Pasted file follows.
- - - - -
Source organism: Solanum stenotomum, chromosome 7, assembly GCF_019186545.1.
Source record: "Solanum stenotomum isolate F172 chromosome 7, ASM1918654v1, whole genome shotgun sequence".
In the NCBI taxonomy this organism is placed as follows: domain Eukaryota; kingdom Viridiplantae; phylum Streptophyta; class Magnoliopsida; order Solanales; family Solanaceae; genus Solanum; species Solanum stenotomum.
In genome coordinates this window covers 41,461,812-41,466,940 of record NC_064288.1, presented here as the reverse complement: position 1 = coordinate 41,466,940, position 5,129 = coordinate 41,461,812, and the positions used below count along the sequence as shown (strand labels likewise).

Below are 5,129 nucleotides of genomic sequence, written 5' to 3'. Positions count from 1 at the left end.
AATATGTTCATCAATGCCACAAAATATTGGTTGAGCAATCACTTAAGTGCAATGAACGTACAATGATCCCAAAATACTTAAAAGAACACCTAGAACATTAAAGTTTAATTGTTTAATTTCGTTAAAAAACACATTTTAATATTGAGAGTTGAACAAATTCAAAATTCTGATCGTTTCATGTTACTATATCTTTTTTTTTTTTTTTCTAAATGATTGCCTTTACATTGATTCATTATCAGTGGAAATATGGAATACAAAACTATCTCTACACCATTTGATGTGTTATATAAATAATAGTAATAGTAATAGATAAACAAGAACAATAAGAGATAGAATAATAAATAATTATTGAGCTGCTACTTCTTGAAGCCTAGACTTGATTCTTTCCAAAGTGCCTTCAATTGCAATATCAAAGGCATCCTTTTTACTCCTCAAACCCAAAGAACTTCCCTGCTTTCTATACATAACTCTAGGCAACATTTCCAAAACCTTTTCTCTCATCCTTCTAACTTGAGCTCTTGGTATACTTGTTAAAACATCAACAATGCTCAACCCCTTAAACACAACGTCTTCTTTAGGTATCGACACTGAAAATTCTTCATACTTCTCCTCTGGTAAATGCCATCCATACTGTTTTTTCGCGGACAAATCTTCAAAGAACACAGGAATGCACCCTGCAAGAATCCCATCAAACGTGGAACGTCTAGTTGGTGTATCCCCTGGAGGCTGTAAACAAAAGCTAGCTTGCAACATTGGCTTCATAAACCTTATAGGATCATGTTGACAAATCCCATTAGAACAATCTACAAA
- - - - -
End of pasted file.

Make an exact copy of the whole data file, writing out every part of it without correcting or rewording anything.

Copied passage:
Source organism: Solanum stenotomum, chromosome 7, assembly GCF_019186545.1.
Source record: "Solanum stenotomum isolate F172 chromosome 7, ASM1918654v1, whole genome shotgun sequence".
In the NCBI taxonomy this organism is placed as follows: domain Eukaryota; kingdom Viridiplantae; phylum Streptophyta; class Magnoliopsida; order Solanales; family Solanaceae; genus Solanum; species Solanum stenotomum.
In genome coordinates this window covers 41,461,812-41,466,940 of record NC_064288.1, presented here as the reverse complement: position 1 = coordinate 41,466,940, position 5,129 = coordinate 41,461,812, and the positions used below count along the sequence as shown (strand labels likewise).

Below are 5,129 nucleotides of genomic sequence, written 5' to 3'. Positions count from 1 at the left end.
AATATGTTCATCAATGCCACAAAATATTGGTTGAGCAATCACTTAAGTGCAATGAACGTACAATGATCCCAAAATACTTAAAAGAACACCTAGAACATTAAAGTTTAATTGTTTAATTTCGTTAAAAAACACATTTTAATATTGAGAGTTGAACAAATTCAAAATTCTGATCGTTTCATGTTACTATATCTTTTTTTTTTTTTTTCTAAATGATTGCCTTTACATTGATTCATTATCAGTGGAAATATGGAATACAAAACTATCTCTACACCATTTGATGTGTTATATAAATAATAGTAATAGTAATAGATAAACAAGAACAATAAGAGATAGAATAATAAATAATTATTGAGCTGCTACTTCTTGAAGCCTAGACTTGATTCTTTCCAAAGTGCCTTCAATTGCAATATCAAAGGCATCCTTTTTACTCCTCAAACCCAAAGAACTTCCCTGCTTTCTATACATAACTCTAGGCAACATTTCCAAAACCTTTTCTCTCATCCTTCTAACTTGAGCTCTTGGTATACTTGTTAAAACATCAACAATGCTCAACCCCTTAAACACAACGTCTTCTTTAGGTATCGACACTGAAAATTCTTCATACTTCTCCTCTGGTAAATGCCATCCATACTGTTTTTTCGCGGACAAATCTTCAAAGAACACAGGAATGCACCCTGCAAGAATCCCATCAAACGTGGAACGTCTAGTTGGTGTATCCCCTGGAGGCTGTAAACAAAAGCTAGCTTGCAACATTGGCTTCATAAACCTTATAGGATCATGTTGACAAATCCCATTAGAACAATCTACAAA